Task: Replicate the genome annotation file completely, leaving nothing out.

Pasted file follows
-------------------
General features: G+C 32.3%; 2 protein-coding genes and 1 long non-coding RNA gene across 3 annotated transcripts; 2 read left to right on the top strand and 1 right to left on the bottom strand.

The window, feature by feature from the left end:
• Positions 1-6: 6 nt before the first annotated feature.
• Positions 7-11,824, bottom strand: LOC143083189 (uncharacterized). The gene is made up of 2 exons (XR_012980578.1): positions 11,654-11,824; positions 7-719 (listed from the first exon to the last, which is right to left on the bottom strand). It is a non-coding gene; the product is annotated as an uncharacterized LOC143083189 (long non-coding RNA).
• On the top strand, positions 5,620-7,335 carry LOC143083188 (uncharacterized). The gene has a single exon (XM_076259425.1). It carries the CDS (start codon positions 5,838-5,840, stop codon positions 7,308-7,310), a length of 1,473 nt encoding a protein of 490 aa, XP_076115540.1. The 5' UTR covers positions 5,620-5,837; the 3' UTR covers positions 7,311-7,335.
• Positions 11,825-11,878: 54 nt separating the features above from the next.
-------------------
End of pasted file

General features: G+C 32.3%; 2 protein-coding genes and 1 long non-coding RNA gene across 3 annotated transcripts; 2 read left to right on the top strand and 1 right to left on the bottom strand.

The window, feature by feature from the left end:
• Positions 1-6: 6 nt before the first annotated feature.
• Positions 7-11,824, bottom strand: LOC143083189 (uncharacterized). The gene is made up of 2 exons (XR_012980578.1): positions 11,654-11,824; positions 7-719 (listed from the first exon to the last, which is right to left on the bottom strand). It is a non-coding gene; the product is annotated as an uncharacterized LOC143083189 (long non-coding RNA).
• On the top strand, positions 5,620-7,335 carry LOC143083188 (uncharacterized). The gene has a single exon (XM_076259425.1). It carries the CDS (start codon positions 5,838-5,840, stop codon positions 7,308-7,310), a length of 1,473 nt encoding a protein of 490 aa, XP_076115540.1. The 5' UTR covers positions 5,620-5,837; the 3' UTR covers positions 7,311-7,335.
• Positions 11,825-11,878: 54 nt separating the features above from the next.